Single Biggest Reason why Startups Fail

We try to decode the real reason why startups fail. And no, it's not "lack of funds".


Ashwin Srivastava

3 years ago | 2 min read

After having interacted with thousands of startups and hundreds of investors and venture capitalists in the startup ecosystem across the globe, I think I know the biggest problem a startup faces, that leads to its failure.

"It's the Effect, where's the Cause?"

There are many startups that give any of the following reasons as the biggest reason why they have failed- 'ran out of funds', 'could not find product-market fit', 'could not find the right price', 'competitors had deep pockets', and so on. None of these reasons even get near to being a real reason, since all of these reasons are actually "effects" of something deeper. If a company has run out of funds, it's because there was some flaw in its business model or business execution. Hence, it does not qualify as a "reason".

"Don't ask the patient to diagnose"

That's when I realised that asking startups may not be the best way to find out the biggest reason why they fail. After all, they are stuck in evaluating the superficial failures while not understanding the cause. Sometimes, investors and advisors give some good analysis. So when I talked to hundreds of investors, some of these reasons came on top; immature founders, ego clashes within team, lack of genuine passion and perseverance, inability to take advice and not listening to the market. Now, these reasons seemed nearer to "cause", but they were not structured enough to come to the single biggest category.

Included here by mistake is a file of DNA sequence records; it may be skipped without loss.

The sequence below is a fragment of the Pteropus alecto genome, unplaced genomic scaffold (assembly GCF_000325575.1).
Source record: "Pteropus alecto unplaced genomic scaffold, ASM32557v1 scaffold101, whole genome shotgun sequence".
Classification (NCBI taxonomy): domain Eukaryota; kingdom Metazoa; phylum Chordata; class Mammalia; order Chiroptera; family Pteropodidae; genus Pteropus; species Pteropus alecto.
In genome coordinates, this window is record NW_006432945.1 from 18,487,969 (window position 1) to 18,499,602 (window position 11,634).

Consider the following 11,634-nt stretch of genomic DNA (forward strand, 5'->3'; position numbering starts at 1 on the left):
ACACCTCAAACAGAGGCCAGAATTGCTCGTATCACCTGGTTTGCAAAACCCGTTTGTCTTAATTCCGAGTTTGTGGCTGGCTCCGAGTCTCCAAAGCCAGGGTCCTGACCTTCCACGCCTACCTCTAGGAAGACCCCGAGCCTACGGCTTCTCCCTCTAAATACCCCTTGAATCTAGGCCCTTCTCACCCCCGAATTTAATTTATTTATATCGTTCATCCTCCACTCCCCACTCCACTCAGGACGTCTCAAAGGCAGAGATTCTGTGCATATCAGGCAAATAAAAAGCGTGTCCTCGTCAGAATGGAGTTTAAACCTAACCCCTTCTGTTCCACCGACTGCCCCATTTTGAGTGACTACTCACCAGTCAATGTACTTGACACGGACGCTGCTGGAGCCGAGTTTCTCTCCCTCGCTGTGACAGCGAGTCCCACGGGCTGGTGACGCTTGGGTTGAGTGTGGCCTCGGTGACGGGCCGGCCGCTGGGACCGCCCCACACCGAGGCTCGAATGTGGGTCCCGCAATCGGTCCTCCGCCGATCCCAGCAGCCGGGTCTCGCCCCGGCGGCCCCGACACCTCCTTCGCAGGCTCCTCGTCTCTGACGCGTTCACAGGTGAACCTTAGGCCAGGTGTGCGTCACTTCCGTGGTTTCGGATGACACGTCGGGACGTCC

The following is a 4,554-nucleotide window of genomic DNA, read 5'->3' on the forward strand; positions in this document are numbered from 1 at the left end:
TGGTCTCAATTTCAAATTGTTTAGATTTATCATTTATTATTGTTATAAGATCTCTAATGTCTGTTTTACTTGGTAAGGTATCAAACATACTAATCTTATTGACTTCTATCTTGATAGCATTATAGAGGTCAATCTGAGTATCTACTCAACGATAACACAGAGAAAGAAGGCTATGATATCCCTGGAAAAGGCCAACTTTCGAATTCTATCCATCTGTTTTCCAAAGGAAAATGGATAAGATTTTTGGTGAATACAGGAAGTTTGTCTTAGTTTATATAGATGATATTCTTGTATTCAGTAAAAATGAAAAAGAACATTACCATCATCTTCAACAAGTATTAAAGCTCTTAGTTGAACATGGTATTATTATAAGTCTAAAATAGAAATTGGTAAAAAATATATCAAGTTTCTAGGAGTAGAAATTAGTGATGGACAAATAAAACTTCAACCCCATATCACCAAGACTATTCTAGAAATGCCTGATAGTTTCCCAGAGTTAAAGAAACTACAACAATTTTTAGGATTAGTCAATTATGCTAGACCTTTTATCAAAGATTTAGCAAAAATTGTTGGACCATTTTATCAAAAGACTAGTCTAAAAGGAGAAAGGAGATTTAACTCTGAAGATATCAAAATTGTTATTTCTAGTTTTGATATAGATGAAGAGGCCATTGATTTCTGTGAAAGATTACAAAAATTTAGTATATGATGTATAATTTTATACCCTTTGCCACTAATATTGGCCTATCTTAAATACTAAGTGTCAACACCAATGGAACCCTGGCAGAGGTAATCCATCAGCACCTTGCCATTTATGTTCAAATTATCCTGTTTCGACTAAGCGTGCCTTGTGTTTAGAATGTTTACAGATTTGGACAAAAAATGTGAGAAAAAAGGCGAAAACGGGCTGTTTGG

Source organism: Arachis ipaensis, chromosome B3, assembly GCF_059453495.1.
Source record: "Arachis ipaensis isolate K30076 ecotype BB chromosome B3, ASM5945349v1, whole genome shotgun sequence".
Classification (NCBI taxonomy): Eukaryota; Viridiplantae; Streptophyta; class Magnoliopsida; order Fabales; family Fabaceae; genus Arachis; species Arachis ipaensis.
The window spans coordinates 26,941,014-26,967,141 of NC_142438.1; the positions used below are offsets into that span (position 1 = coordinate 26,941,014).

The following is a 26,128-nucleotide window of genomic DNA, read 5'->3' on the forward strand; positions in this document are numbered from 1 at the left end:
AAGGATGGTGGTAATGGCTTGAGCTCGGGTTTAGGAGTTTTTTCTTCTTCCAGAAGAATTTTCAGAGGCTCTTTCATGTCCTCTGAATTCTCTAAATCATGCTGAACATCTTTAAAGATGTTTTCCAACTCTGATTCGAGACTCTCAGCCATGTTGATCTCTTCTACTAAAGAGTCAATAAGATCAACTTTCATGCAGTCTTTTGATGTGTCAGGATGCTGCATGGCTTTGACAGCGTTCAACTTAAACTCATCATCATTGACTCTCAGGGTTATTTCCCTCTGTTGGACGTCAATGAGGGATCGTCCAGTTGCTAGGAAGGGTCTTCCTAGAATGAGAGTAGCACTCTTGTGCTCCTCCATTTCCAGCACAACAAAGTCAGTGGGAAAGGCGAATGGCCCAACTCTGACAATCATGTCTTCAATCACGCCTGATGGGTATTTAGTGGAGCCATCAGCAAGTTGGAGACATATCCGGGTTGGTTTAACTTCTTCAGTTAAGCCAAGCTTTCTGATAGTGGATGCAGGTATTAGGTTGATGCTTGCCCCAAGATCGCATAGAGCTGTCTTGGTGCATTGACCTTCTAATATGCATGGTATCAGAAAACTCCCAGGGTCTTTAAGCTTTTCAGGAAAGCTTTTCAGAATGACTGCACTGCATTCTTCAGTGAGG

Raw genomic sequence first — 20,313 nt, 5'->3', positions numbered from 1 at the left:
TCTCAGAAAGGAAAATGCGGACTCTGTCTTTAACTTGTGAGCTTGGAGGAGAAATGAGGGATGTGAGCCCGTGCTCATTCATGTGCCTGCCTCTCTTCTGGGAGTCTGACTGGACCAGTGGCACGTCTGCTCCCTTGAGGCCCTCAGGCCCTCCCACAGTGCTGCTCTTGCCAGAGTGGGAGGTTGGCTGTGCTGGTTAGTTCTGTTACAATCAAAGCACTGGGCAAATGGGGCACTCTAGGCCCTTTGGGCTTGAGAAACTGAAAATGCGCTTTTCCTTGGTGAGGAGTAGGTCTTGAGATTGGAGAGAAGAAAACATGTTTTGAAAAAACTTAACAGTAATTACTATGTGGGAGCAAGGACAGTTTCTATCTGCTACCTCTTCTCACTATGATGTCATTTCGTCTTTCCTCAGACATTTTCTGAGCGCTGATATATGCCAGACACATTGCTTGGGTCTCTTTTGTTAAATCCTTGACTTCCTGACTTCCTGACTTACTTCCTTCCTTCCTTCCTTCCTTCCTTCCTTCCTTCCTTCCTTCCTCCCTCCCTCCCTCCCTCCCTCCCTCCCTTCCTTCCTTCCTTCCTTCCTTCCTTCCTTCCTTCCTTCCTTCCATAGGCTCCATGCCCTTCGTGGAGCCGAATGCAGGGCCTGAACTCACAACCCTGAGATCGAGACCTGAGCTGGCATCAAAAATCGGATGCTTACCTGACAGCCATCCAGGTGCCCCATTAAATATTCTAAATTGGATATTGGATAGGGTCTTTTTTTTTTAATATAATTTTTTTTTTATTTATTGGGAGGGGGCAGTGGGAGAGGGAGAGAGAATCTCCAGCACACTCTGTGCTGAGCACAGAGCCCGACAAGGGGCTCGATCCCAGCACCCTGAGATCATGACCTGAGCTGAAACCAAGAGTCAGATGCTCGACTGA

"The curse of the daily struggle"

While building a team, a startup focuses on achieving its daily (or micro) business objectives, failing to focus on creating something more sustainable. I could see a very clear pattern in the various failed companies that I analysed. All these companies were performing superbly in its initial stages (with only 3-4 member team) and started failing post investment when their teams started to grow. While the founders were building strong domain skills in the team, they were failing to focus on "People Management".

I tested this hypothesis by talking to a number of founders in growing funded startups. When asked if "people relationship" (and that includes team, vendors, investors, co-founders and the relationship of each of these stakeholders with each other) is in one of their focus areas, some of them did put it on their top agenda item and a vast majority ignored the same considering their need to focus on "hard" skills and not "soft" things like relationship. After a few months, I could see the companies with people in their focus growing to bigger heights, while most of the ones without such focus struggling to survive (there were exceptions though).


When we conclude team relationships, communication gap, founders' immaturity, etc. as reasons of failure of a company, we are effectively talking about the ability to manage and build trusting relationships in a professional environment. And, the lack of this ability (in founders and every other team member) is the single biggest reason why startups fail.

Yes, People Management Style is the biggest problem startups face!

Dear Entrepreneurs, give as much time to building your style of managing relationships as you give to understanding the market or building the business, otherwise you will remain stuck in solving your daily problems and not be able to create something sustainable.

Disclaimer: Views are personal


Created by

Ashwin Srivastava







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